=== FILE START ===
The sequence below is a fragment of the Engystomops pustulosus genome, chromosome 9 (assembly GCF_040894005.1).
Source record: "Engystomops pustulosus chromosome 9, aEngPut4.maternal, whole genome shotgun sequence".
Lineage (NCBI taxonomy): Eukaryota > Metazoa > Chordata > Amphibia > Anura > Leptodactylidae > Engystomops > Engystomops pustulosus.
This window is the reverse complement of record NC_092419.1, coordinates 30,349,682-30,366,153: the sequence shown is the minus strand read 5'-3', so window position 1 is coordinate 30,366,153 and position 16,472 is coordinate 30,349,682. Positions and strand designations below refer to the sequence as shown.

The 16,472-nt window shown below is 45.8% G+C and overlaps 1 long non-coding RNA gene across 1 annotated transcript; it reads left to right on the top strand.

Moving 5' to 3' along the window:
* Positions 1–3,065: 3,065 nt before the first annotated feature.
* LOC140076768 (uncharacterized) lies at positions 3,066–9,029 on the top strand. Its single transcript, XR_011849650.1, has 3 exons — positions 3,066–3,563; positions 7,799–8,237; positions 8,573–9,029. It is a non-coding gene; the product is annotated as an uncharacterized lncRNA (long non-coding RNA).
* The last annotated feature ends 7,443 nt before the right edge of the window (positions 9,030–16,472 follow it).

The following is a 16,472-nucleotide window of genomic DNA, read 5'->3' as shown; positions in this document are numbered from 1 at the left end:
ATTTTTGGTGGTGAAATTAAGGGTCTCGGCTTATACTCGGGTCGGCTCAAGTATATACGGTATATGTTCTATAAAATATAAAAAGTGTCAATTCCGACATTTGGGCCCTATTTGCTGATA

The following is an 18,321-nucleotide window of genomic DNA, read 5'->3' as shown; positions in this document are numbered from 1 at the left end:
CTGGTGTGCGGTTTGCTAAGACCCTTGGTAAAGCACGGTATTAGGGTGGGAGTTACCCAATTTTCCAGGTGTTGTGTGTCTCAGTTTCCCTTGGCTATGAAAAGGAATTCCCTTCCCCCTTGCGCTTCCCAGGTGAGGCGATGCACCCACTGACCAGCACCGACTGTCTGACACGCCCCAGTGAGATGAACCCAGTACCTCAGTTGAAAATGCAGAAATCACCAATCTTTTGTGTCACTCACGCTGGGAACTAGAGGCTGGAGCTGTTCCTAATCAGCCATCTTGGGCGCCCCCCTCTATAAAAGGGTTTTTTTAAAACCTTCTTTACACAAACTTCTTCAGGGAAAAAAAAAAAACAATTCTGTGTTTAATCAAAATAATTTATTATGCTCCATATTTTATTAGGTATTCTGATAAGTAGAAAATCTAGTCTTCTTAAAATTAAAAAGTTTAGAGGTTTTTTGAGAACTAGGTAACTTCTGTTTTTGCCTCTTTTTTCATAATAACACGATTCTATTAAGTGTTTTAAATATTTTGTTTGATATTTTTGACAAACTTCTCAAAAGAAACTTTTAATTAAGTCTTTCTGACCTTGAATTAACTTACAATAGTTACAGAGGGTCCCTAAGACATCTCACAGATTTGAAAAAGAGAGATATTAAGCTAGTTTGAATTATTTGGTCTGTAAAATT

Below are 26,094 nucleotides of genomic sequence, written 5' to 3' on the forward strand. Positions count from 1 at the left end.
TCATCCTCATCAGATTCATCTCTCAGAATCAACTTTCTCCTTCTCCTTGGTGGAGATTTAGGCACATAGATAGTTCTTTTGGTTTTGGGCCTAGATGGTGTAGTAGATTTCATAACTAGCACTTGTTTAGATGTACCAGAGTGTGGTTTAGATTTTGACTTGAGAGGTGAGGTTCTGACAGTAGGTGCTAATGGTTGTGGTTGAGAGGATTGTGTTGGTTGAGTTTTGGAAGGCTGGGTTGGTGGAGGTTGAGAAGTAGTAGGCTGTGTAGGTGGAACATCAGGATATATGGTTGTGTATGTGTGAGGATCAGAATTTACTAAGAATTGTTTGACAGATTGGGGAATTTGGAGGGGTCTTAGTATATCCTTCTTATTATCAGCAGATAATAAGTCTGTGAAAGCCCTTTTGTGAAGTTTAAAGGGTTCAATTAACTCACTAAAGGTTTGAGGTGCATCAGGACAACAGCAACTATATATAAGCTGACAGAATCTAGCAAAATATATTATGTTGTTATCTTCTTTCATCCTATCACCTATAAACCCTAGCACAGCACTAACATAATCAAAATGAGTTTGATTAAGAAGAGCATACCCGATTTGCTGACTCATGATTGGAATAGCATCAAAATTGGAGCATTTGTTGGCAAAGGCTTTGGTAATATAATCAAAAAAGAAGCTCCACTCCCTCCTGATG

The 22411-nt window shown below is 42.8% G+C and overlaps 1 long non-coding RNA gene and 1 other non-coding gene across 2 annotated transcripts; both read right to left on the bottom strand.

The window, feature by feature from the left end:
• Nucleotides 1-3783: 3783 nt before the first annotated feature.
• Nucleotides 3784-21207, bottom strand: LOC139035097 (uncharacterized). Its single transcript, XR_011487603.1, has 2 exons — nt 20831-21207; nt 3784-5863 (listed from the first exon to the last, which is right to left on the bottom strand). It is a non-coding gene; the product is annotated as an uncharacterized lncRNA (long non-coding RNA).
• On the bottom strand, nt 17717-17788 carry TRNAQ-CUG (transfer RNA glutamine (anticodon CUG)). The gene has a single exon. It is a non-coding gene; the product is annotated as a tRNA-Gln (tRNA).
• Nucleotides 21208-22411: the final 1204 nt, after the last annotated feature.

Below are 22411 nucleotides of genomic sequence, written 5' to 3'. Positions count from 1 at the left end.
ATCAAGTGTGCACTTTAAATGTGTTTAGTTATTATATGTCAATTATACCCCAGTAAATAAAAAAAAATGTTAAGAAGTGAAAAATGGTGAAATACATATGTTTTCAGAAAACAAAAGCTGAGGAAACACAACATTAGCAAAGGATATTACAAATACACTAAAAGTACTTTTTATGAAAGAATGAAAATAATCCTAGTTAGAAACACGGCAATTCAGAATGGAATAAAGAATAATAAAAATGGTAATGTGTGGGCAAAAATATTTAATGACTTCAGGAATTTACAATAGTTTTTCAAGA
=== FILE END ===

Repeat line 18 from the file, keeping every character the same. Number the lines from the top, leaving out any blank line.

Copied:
• Nucleotides 1-3783: 3783 nt before the first annotated feature.